Director – Dennis Dimster-Denk, Screenplay – Jonathan Glassner, Producers – Peter Abrams, Robert J. Levy & Natan Zahavi, Photography – Tom Jewett, Music – Tim Truman, Special Effects Supervisor – Eddie Surkin, Special Effects Makeup – Matt Marich, Production Design – Marcia Calosio & Nigel Clinker. Production Company – Tapestry Films.
Brian Bonsall (Mikey Collins/Trenton), Mimi Craven (Rachel Trenton), John Diehl (Neil Trenton), Ashley Lawrence (Shaun Gilder), Josie Bissett (Jessie Owens), Lyman Ward (Mr Jenkins), Whitby Hertford (Ben Owens), David Rogge (David)
Nine year-old Mikey Collins hates his adopted family and kills them off, drowning his adopted sister in the swimming pool, dropping a hairdryer in the mother’s bath and beating the father’s head in with a baseball bat, then blaming everything on an intruder to the police. He is subsequently adopted by Neil and Rachel Trenton to whom he proves a perfect child. However, schoolteacher Shaun Gilder becomes suspicious and starts digging into Mikey’s past where she discovers that he has killed off all those that he thinks do not love him.
Mikey is a routine video-released psycho-thriller. It prefigures the higher profile The Good Son (1993) released a few months later. It is a variant on the psycho child theme that has appeared in a number of other works such as The Bad Seed (1956), The Godsend (1980), Bloody Birthday (1981), Relative Fear (1994), Daddy’s Girl (1996), Joshua (2007), Case 39 (2009), Orphan (2009), We Need to Talk About Kevin (2011) and The Boy (2015).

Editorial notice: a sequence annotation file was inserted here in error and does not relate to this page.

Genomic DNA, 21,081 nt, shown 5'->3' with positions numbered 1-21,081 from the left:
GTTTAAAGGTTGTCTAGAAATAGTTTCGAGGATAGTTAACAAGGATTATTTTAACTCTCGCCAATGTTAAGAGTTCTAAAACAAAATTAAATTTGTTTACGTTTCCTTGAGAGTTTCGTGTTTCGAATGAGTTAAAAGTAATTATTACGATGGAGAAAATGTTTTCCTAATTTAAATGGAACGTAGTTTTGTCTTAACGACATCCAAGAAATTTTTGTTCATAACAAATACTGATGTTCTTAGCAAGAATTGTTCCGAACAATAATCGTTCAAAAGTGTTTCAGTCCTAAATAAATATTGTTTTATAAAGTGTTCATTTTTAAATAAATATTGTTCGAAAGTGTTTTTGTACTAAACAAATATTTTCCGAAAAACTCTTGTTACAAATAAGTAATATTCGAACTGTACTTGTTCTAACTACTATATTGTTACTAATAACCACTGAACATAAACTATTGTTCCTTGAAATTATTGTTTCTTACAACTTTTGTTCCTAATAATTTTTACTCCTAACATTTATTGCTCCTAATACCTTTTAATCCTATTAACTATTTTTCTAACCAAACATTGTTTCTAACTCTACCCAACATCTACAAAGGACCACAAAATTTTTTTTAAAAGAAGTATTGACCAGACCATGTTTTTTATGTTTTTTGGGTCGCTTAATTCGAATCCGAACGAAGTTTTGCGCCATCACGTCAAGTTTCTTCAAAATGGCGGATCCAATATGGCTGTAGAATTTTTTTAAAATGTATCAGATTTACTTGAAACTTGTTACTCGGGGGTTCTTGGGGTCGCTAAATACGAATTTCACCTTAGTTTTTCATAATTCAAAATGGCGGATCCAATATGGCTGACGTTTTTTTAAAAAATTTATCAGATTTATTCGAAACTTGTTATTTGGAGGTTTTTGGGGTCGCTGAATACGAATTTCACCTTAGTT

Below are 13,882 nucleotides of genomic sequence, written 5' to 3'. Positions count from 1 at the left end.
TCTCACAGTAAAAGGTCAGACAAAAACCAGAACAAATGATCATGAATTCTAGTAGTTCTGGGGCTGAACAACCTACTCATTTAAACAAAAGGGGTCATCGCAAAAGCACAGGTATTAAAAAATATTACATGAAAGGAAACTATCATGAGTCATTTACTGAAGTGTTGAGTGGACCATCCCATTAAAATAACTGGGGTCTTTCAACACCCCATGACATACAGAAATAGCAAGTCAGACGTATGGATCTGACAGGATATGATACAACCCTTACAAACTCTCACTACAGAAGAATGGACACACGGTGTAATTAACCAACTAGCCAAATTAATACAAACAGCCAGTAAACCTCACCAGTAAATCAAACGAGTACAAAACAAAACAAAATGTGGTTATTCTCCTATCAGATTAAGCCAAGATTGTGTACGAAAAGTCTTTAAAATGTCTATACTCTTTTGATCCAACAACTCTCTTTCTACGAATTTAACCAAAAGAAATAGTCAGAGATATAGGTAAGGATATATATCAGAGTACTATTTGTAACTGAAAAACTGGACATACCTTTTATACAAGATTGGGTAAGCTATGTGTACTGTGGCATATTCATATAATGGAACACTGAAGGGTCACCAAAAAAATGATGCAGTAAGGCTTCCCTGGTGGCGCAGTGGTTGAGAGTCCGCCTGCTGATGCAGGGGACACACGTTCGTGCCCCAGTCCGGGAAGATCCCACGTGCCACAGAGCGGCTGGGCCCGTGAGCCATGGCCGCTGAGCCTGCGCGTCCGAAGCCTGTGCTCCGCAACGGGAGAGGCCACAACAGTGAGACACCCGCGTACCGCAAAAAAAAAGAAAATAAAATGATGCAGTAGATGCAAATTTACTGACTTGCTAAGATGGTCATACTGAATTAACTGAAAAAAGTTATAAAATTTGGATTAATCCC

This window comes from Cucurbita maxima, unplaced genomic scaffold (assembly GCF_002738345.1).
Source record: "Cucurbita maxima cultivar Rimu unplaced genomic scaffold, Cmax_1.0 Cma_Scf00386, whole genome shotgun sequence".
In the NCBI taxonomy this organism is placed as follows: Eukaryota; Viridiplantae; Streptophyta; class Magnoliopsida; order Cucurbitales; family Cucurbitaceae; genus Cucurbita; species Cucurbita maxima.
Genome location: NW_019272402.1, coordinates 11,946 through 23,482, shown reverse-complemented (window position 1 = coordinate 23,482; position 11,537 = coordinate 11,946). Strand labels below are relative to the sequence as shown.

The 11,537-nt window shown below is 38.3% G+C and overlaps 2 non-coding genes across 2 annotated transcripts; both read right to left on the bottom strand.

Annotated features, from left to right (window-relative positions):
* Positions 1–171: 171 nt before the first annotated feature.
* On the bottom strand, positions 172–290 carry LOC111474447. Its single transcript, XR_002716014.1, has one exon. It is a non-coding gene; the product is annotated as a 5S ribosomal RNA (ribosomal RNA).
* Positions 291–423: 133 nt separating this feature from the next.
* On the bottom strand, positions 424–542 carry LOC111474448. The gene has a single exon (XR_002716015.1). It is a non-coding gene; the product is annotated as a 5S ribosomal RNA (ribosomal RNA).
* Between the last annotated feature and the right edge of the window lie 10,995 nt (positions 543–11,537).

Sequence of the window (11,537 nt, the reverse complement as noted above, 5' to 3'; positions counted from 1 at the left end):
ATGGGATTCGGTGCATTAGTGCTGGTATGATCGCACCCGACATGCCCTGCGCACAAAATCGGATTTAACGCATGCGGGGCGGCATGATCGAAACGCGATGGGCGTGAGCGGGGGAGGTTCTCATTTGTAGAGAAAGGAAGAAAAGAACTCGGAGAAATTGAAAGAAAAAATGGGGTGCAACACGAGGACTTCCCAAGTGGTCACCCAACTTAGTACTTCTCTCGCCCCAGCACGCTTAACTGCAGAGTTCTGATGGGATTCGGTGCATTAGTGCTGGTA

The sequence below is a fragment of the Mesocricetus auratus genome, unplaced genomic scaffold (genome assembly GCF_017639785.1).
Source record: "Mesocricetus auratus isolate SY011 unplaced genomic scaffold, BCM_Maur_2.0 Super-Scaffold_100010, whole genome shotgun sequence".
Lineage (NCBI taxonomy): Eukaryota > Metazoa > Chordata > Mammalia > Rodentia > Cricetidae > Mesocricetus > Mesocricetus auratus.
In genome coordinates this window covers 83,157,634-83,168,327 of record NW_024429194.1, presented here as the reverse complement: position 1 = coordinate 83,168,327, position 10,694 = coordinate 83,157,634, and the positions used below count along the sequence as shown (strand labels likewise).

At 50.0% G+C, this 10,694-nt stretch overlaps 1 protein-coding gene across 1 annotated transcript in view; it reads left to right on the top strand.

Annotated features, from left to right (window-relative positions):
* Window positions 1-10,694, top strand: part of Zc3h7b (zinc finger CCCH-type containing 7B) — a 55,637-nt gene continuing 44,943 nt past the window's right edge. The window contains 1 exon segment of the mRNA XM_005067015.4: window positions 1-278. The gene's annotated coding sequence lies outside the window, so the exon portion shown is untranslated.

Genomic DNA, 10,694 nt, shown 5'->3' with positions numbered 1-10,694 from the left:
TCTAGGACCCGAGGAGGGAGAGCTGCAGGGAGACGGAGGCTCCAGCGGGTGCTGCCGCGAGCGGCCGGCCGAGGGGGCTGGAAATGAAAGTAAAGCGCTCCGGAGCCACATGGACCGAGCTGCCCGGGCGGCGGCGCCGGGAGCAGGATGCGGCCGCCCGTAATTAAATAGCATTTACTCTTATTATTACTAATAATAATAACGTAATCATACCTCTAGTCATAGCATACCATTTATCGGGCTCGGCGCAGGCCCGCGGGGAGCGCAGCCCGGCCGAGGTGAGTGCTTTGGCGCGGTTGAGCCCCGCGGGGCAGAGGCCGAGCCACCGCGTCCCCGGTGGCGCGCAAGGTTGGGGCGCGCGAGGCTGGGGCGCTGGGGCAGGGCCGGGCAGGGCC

Mikey could have been an okay film but it is ruined by banal direction. Dennis Dimster-Denk’s set-ups are too quick to rely upon cliche – the dispatches of the principal cast are all dreadfully campy, comic-bookish set-ups that play on thunderingly obvious connections with Mikey’s interests that have been established earlier – his bow-and-arrow set, his marbles. Although it could be said though that the direction is only something that the script deserves – some of the plot’s connections are not credible, such as Ashley Lawrence’s schoolteacher who develops her suspicions of Mikey based solely on his drawing a picture of a turkey biting a human head off and his cheating at a game of marbles.
Mikey seems to have been modelled on The Stepfather (1987) – it seems so consciously borrowed one could almost call it The Stepson. Instead of a father looking to adopt a perfect family and killing them when they fail to meet his expectations, here we have a child looking to adopt a perfect family and killing them when they fail to meet his expectations. However, Mikey lacks the necessary imagination and is far from anything like the scabrous attack on Family Values that The Stepfather held. It does have some of the same sense of black humour that The Stepfather did though – “But I’m a better killer” Brian Bonsall sweetly states in comparison to the first family’s daughter’s virtues being upheld. “What are you doing?” asks Matt Craven as Brian Bonsall watches the video of himself toasting David Rogge. “Watching Mikey’s Funniest Home Videos,” comes the natural rejoinder.
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